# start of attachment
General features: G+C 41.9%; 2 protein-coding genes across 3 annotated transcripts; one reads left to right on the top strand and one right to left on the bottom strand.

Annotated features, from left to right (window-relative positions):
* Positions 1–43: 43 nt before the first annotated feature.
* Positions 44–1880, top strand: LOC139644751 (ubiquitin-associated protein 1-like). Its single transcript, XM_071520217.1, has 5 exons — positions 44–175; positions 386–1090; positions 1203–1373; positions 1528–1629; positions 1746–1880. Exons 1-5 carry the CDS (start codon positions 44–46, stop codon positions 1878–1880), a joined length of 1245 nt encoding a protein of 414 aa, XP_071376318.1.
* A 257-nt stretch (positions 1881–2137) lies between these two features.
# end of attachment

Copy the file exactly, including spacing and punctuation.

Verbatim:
General features: G+C 41.9%; 2 protein-coding genes across 3 annotated transcripts; one reads left to right on the top strand and one right to left on the bottom strand.

Annotated features, from left to right (window-relative positions):
* Positions 1–43: 43 nt before the first annotated feature.
* Positions 44–1880, top strand: LOC139644751 (ubiquitin-associated protein 1-like). Its single transcript, XM_071520217.1, has 5 exons — positions 44–175; positions 386–1090; positions 1203–1373; positions 1528–1629; positions 1746–1880. Exons 1-5 carry the CDS (start codon positions 44–46, stop codon positions 1878–1880), a joined length of 1245 nt encoding a protein of 414 aa, XP_071376318.1.
* A 257-nt stretch (positions 1881–2137) lies between these two features.